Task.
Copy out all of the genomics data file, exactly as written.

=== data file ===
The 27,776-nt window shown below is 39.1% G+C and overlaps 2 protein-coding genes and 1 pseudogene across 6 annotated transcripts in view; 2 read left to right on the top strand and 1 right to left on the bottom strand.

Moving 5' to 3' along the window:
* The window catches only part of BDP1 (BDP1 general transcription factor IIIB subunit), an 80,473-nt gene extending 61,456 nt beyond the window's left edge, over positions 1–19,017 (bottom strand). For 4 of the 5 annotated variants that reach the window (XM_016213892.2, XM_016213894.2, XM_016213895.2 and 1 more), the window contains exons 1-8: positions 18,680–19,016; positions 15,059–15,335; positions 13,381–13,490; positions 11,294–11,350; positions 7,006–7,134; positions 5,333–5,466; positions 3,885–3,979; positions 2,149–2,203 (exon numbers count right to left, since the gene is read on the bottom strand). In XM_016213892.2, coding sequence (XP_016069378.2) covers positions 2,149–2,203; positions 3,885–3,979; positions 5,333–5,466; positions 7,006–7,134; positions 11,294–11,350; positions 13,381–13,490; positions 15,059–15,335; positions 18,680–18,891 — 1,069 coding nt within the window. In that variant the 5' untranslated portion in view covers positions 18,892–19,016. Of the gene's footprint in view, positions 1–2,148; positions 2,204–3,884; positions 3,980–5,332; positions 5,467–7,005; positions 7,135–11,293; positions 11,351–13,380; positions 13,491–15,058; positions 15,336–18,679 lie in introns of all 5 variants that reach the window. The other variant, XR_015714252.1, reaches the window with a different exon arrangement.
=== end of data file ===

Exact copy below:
The 27,776-nt window shown below is 39.1% G+C and overlaps 2 protein-coding genes and 1 pseudogene across 6 annotated transcripts in view; 2 read left to right on the top strand and 1 right to left on the bottom strand.

Moving 5' to 3' along the window:
* The window catches only part of BDP1 (BDP1 general transcription factor IIIB subunit), an 80,473-nt gene extending 61,456 nt beyond the window's left edge, over positions 1–19,017 (bottom strand). For 4 of the 5 annotated variants that reach the window (XM_016213892.2, XM_016213894.2, XM_016213895.2 and 1 more), the window contains exons 1-8: positions 18,680–19,016; positions 15,059–15,335; positions 13,381–13,490; positions 11,294–11,350; positions 7,006–7,134; positions 5,333–5,466; positions 3,885–3,979; positions 2,149–2,203 (exon numbers count right to left, since the gene is read on the bottom strand). In XM_016213892.2, coding sequence (XP_016069378.2) covers positions 2,149–2,203; positions 3,885–3,979; positions 5,333–5,466; positions 7,006–7,134; positions 11,294–11,350; positions 13,381–13,490; positions 15,059–15,335; positions 18,680–18,891 — 1,069 coding nt within the window. In that variant the 5' untranslated portion in view covers positions 18,892–19,016. Of the gene's footprint in view, positions 1–2,148; positions 2,204–3,884; positions 3,980–5,332; positions 5,467–7,005; positions 7,135–11,293; positions 11,351–13,380; positions 13,491–15,058; positions 15,336–18,679 lie in introns of all 5 variants that reach the window. The other variant, XR_015714252.1, reaches the window with a different exon arrangement.